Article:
Features

Behind the scenes at the car dealer of your dreams

We get a tour around the showroom and workshops of Bell Classics, a place no car fan will ever want to leave

'Just outside Luton' might not sound like the most glamorous location for an exotic and classic car dealer, but behind an electric gate on a country road heading towards Markyate lies one of the most fascinating workshops and showrooms in the country.

Bell Classics has been around since 1989, but since then the company has changed dramatically from an Austin Healey specialist. Now it restores, services and sells all sorts of classic cars, but really specialises in Ferraris and older Aston Martins.

Subscribe to evo magazine

Subscribe today to have every issue of evo delivered straight to you. You'll SAVE 39% on the shop price, and get evo for its original cover price for a whole year!

Now, the term restoration is a vague one. Sometimes it’s used to describe a quick tidy up, a blow over with a spray gun and a new set of brakes. Or, and in the case of Bell Classics, it can mean stripping everything before rebuilding the entire car so that it’s as good as new, or better. As many of the original parts will be reused as possible, but if anything does have to be replaced each element will be restored using the correct materials and everything will be finished in exquisite detail.

During our visit to Bell Classics, an immaculate, recently restored Ferrari 330 GTC sat in the middle of the showroom. The paintwork, a light metallic blue, stood out even in the presence of a bright yellow Ferrari Daytona race car and a typically red Ferrari 308 and Dino. The 330’s biscuity beige interior’s aroma was even better than it looked, the new leather of the recently retrimmed cabin smelt just how you’d imagine it would back in the ‘60s. But the car’s not perfect, not yet anyway. I am told the oil filter is the wrong colour, it will be changed for a proper black item soon. That’s the sort of attention to detail at work here.

> Find out more about the Ferrari 365 GTB/4 Daytona

If it hadn’t been for the excitement of going to see where this car had been restored, the workshop where this sort of work was carried out, I’d have drooled over the GTC and the other cars in the showroom for hours. Before I move on, though, I am encouraged to go to the bathroom. Not because we have a long journey ahead of us, but because the bathroom itself is interesting. Under a glass panel on the floor of the lavatory sits a restored Dino V6 engine, so you can peer down the triple twin-choke Webers while you’re, well…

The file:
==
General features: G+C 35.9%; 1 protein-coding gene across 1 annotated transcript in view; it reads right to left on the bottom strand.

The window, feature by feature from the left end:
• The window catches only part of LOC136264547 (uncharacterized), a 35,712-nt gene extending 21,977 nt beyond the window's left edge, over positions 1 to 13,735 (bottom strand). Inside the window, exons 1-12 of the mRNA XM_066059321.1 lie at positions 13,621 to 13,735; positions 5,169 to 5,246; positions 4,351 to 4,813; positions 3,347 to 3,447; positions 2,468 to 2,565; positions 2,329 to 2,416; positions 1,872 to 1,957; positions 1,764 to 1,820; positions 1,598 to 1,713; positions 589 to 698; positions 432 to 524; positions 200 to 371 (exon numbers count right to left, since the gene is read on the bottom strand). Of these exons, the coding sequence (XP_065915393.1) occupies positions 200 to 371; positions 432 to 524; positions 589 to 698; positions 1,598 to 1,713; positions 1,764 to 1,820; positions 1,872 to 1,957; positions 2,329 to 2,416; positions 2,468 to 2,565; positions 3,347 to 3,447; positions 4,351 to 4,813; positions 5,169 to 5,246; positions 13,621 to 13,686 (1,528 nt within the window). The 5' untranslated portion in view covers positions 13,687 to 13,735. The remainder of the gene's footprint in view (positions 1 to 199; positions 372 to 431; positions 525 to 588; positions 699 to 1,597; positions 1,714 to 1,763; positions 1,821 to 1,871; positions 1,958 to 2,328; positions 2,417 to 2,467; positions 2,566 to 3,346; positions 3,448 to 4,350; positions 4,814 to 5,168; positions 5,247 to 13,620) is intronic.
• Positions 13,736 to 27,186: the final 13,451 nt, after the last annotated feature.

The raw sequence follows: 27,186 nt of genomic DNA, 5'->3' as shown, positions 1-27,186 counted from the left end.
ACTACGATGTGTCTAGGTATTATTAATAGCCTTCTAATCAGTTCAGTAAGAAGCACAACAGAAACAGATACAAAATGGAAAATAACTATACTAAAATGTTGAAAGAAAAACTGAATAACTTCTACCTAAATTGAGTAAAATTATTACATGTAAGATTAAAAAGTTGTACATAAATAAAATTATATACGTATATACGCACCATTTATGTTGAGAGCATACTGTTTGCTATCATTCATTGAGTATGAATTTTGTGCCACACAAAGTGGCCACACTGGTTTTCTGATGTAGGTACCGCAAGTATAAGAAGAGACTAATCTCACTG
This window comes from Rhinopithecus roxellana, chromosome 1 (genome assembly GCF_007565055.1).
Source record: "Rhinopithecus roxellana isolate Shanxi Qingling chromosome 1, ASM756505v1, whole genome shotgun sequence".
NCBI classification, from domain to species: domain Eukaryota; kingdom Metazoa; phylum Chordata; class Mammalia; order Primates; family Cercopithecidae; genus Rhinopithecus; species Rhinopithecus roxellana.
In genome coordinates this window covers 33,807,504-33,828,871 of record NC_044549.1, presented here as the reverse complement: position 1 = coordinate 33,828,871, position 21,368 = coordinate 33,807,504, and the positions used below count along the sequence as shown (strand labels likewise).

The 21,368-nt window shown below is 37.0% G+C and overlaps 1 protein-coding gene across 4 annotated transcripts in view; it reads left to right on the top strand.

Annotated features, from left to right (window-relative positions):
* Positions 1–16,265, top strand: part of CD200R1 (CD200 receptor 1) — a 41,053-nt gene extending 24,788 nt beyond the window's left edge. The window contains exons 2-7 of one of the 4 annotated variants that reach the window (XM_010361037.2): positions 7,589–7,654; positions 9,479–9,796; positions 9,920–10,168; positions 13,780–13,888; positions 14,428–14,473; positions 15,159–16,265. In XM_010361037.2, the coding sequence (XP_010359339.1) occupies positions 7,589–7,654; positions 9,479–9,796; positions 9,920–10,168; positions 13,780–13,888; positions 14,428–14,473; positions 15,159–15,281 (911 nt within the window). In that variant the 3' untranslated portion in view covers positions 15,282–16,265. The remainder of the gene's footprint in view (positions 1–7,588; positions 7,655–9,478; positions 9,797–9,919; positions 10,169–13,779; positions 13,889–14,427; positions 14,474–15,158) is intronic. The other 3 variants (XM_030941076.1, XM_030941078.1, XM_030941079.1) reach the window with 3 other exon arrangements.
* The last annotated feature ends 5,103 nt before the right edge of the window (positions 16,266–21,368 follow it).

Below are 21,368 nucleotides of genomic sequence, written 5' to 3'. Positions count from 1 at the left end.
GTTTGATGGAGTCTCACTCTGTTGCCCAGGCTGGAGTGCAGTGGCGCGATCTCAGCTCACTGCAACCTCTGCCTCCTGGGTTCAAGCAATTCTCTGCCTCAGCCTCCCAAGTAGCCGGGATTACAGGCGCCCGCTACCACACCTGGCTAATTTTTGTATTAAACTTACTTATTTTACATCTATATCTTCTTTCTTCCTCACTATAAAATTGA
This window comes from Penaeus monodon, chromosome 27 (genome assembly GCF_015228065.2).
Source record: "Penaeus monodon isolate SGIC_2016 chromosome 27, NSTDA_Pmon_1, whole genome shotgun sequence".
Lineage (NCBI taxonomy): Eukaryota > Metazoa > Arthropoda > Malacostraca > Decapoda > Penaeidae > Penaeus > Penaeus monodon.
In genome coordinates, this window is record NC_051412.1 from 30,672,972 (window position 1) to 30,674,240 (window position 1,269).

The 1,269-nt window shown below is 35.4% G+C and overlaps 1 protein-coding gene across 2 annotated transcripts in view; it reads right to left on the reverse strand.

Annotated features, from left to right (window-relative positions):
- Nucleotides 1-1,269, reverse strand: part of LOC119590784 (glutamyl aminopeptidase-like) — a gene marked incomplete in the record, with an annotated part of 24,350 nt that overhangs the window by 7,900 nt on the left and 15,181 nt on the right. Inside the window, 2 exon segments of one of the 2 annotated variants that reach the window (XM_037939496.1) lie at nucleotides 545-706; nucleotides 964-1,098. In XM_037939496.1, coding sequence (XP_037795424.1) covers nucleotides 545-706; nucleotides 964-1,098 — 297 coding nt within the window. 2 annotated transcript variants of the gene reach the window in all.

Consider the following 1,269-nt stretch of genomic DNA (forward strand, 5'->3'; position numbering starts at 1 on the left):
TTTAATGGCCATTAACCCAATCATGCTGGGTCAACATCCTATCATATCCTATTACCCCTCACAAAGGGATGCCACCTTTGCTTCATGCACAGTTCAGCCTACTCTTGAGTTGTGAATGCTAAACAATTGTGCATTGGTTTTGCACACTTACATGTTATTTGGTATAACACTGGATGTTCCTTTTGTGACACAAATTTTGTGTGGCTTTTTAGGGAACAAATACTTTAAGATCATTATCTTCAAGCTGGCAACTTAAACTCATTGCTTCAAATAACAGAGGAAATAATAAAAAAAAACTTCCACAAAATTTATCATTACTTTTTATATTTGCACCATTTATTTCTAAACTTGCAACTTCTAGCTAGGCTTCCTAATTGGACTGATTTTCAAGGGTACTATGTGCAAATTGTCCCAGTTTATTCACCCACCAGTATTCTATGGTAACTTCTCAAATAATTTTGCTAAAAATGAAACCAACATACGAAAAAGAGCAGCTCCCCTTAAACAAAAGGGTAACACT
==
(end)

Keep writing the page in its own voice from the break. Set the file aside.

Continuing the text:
If you hadn’t guessed from the immaculate cars, the race cars and the perfectly preserved cars littering the premises, then the loo will make it obvious Bell Classics is run by guys with a real passion for cars. 

Behind the scenes, where the real magic happens, is even more tantalising now. The tidy brick buildings are just as clean and neat inside; oily, mechanical parts being stripped down to be rebuilt and restored are the only hints of anything dirty. But there’s plenty of new, clean and finished items being worked on or tucked away on shelves – a 250 Ferrari engine for example, just stored under a work bench – to counteract the filthy parts and keep the space overwhelmingly fresh.

Still though, as enviable as the workshops are, it’s the cars sat quietly in every corner that draw my attention. Part-built DB5s and 308s, 360 Challenge race cars and Quattroportes raised up on ramps, and then rare and preserved 512s and Dinos peeking out from under covers. Everywhere you turn there’s something to ogle at.

> Read our Maserati Quattroporte buying guide

Then, just as we leave the final garage to head back to the showroom, we stumble into my favourite car there, possibly my favourite car ever; parked in the sun, just where the outdoor drive-in cinema is being built, a blue Lancia Stratos Stradale with delicate hand-painted number 5s on its flanks and gold wheels. 

Bell Classics, with its beautiful cars, exceptional workshops and even its quirky toilets, is the most wonderful place to spend time and absorb the atmosphere. It turns out heaven is just outside Luton. Who knew?

Recommended

Visit/mclaren/203132/mclaren-765lt-2020-review-latest-long-tail-returns-to-reset-the-status-quo
McLaren

McLaren 765LT 2020 review – latest Long Tail returns to reset the status quo

29 Sep 2020
Visit/ferrari/203127/ferrari-omologata-revealed-latest-bespoke-commission-a-v12-super-coupe
Ferrari

Ferrari Omologata revealed – latest bespoke commission a V12 super coupe

25 Sep 2020
Visit/mclaren/203105/five-mclaren-senna-gtr-lms-in-le-mans-liveries-revealed
McLaren Senna

Five McLaren Senna GTR LMs in Le Mans liveries revealed

18 Sep 2020
Visit/aston-martin/203059/one-of-one-aston-martin-victor-revealed-836bhp-vulcan-based-retrospective
Aston Martin

One-of-one Aston Martin Victor revealed – 836bhp Vulcan-based retrospective

4 Sep 2020

Most Popular

Visit/ferrari/203127/ferrari-omologata-revealed-latest-bespoke-commission-a-v12-super-coupe
Ferrari

Ferrari Omologata revealed – latest bespoke commission a V12 super coupe

One-off Ferrari Omologata revealed with bespoke body 789bhp V12 engine
25 Sep 2020
Visit/porsche/panamera/203126/porsche-panamera-turbo-s-2020-review
Porsche Panamera

Porsche Panamera Turbo S 2020 review 

Monster straight-line pace and impressive handling, but the Panamera sweet spot is found elsewhere
26 Sep 2020
Visit/bmw/m3-saloon/20529/all-new-bmw-m3-competition-revealed-an-icon-reborn
BMW M3 saloon

All-new BMW M3 Competition revealed – an icon reborn

This is the all-new BMW M3 Competition saloon which will join the M4 Competition coupe in BMW M’s new M3/4 family
23 Sep 2020
Visit/lamborghini/203125/lamborghini-boss-stefano-domenicali-named-new-f1-ceo
Lamborghini

Lamborghini boss Stefano Domenicali named new F1 CEO

Lamborghini’s CEO to take charge of F1 from 2021.
25 Sep 2020